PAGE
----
Dal deficit to hit students next year

Tuition will go up for all students next year. (Calum Agnew photo)

Tuition will go up for all students next year. (Calum Agnew photo)

With an anticipated $17.5 million dollar gap in its 2013-2014 budget, Dalhousie is looking for ways to cut spending.

Dal faces a three per cent, or $4.9 million, cut to its government operating grant. The university will also spend $13.7 million dollars more than last year on staffing costs and pension contributions.

Most students will see their tuition rise by three per cent next year, the maximum allowed under the Memorandum of Understanding (MOU) signed by Dal and the province in December 2011.  But this does little to offset the increased costs: tuition would need to increase by over $1,000 per student for the gap to be closed by tuition increases alone.

Carolyn Watters is vice president (academic) at Dal, and chairs the budget advisory committee (BAC), which is responsible for presenting a balanced budget to the Board of Governors.

“After a period of 10 years of growth and robust funding, there’s been a little bit of a reality check,” says Watters.

The Dal Student Union (DSU) and Students NS, the provincial lobbying group for a number of student unions, issued a press release criticizing the Dal administration for not dealing with the projected deficit earlier. Jamie Arron is the president of the DSU.

“The deficit amounts to almost $1,000 dollars for every Dal student, and we’re being led to believe it came upon the university suddenly and was largely beyond their control,” said Arron in the press release. “We are deeply concerned about how this will affect students and the university community at large.”

“This case shows a serious lack of institutional transparency and accountability—the university must have known much earlier that this deficit was coming and decided not to avoid it, because it is simply unbelievable that they didn’t see the signs,” said Jonathan Williams, the executive director of Students NS.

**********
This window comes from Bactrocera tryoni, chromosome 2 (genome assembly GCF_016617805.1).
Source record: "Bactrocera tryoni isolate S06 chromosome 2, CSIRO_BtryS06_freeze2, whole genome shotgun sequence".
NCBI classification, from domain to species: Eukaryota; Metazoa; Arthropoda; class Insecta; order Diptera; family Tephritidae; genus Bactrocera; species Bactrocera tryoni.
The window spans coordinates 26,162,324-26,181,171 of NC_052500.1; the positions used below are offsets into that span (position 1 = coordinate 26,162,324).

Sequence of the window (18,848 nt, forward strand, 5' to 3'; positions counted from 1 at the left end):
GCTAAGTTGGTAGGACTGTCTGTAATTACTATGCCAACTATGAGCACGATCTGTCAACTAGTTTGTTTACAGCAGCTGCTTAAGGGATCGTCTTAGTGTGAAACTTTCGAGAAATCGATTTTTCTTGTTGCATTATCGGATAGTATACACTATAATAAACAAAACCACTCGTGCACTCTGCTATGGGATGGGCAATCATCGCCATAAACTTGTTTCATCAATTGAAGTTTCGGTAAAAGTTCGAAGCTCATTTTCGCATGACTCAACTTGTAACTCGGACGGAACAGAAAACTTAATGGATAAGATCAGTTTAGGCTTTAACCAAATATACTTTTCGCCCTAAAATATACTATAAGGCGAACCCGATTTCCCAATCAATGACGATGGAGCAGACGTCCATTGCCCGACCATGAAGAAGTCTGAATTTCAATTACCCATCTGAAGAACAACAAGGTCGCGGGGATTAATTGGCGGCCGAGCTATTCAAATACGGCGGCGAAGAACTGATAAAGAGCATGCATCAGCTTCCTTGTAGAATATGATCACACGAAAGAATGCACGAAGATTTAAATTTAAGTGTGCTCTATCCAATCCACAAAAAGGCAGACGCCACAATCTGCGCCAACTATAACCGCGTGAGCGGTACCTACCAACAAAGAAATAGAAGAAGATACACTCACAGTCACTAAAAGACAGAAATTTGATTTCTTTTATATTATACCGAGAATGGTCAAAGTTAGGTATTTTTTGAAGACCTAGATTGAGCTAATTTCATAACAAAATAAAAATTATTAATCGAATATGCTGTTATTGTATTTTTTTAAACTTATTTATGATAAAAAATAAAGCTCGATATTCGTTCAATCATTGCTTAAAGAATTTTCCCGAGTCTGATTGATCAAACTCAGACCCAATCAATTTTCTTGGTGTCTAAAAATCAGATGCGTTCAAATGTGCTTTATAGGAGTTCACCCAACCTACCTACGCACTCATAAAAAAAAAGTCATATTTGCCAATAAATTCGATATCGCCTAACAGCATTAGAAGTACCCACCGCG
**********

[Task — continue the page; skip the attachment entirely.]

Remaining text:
But Watters says that the university has been preparing for these cuts for a long time.

“Students were a little disappointed that we were surprised about this. Didn’t we see it coming?” she says. “Well, of course. We’ve been planning for three years. So the faculties have been building in government cuts all the way along.”

Budget Advisory Committee & Feedback

The administration has been soliciting feedback on the budgeting process. The BAC held an online town hall on Jan. 24 to get a sense of the community’s concerns. Watters says the meeting was helpful.

“This is a process of saying: ‘What are the priorities and choices of the people affected by how we close the gap?’” says Watters. Some students took issue with Dal’s continued construction despite the financial pressures facing the university, and the threat of tuition increases over 3 per cent for students in professional programs not covered by the MOU.

The DSU is also upset by the lack of union representation on the BAC, where the recommendations to the board will ultimately be made.

“It is simply unacceptable that there is no student union representative on the BAC,” said Arron in the press release. “Students are being asked to share the financial burden through increased fees and reduced programming, but we’re being shut out of the room where decisions are being made.”

Although there is a student representative on the BAC, he was not appointed by the union. Watters says that no member of the BAC represents a particular interest group, such as the DSU or the Dal Faculty Association.

“Everyone is there as community members, not representatives,” says Watters, “and there’s no reason that the DSU couldn’t nominate someone.”

The gap will probably be closed through a combination of tuition increases. budget cuts, and by dipping into reserve funds. Whatever happens, students will be paying more, and receiving less next year.

Watters says the budget gap is part of the university entering a period of less robust growth and funding availability.

“We have to be more reliant on our own processes for evolution and resource allocation,” says Watters. “At the same time, I think the government needs to step up: if the government wants excellent university systems, they can’t starve them to death.”

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Calum Agnew

Calum was a News Editor of the Gazette for Volume 146 and served as Assistant News Editor for Volume 145.

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